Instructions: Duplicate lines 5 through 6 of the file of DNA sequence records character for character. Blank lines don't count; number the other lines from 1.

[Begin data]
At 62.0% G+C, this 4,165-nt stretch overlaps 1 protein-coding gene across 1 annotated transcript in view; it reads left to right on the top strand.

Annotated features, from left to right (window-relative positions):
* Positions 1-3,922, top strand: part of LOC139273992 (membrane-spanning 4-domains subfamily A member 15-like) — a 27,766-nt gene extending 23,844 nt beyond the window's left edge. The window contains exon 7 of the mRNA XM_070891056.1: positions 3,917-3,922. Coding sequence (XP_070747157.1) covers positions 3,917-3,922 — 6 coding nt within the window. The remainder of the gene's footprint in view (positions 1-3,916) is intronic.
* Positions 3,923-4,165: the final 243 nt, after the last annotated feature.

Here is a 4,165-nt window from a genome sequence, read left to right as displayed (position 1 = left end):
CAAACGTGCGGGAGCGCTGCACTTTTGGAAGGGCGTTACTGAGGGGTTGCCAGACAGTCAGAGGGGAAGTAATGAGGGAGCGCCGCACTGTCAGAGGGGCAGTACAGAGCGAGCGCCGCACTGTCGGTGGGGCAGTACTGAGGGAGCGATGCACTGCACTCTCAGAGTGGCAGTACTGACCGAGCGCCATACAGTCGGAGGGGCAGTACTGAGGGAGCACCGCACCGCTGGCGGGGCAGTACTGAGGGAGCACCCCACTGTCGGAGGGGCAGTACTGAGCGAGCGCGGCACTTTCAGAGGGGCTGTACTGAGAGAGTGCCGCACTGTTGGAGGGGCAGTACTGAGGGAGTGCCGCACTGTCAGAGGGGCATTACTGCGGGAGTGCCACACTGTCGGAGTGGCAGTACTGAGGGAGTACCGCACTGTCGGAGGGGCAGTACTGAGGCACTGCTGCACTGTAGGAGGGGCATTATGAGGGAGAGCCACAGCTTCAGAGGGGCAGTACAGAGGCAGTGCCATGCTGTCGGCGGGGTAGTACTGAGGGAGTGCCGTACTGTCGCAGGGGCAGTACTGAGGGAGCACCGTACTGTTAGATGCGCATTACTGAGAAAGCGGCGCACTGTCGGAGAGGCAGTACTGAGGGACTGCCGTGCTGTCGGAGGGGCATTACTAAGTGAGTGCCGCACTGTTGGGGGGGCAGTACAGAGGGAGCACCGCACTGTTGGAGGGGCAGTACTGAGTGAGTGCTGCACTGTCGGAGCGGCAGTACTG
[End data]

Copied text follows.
Here is a 4,165-nt window from a genome sequence, read left to right as displayed (position 1 = left end):
CAAACGTGCGGGAGCGCTGCACTTTTGGAAGGGCGTTACTGAGGGGTTGCCAGACAGTCAGAGGGGAAGTAATGAGGGAGCGCCGCACTGTCAGAGGGGCAGTACAGAGCGAGCGCCGCACTGTCGGTGGGGCAGTACTGAGGGAGCGATGCACTGCACTCTCAGAGTGGCAGTACTGACCGAGCGCCATACAGTCGGAGGGGCAGTACTGAGGGAGCACCGCACCGCTGGCGGGGCAGTACTGAGGGAGCACCCCACTGTCGGAGGGGCAGTACTGAGCGAGCGCGGCACTTTCAGAGGGGCTGTACTGAGAGAGTGCCGCACTGTTGGAGGGGCAGTACTGAGGGAGTGCCGCACTGTCAGAGGGGCATTACTGCGGGAGTGCCACACTGTCGGAGTGGCAGTACTGAGGGAGTACCGCACTGTCGGAGGGGCAGTACTGAGGCACTGCTGCACTGTAGGAGGGGCATTATGAGGGAGAGCCACAGCTTCAGAGGGGCAGTACAGAGGCAGTGCCATGCTGTCGGCGGGGTAGTACTGAGGGAGTGCCGTACTGTCGCAGGGGCAGTACTGAGGGAGCACCGTACTGTTAGATGCGCATTACTGAGAAAGCGGCGCACTGTCGGAGAGGCAGTACTGAGGGACTGCCGTGCTGTCGGAGGGGCATTACTAAGTGAGTGCCGCACTGTTGGGGGGGCAGTACAGAGGGAGCACCGCACTGTTGGAGGGGCAGTACTGAGTGAGTGCTGCACTGTCGGAGCGGCAGTACTG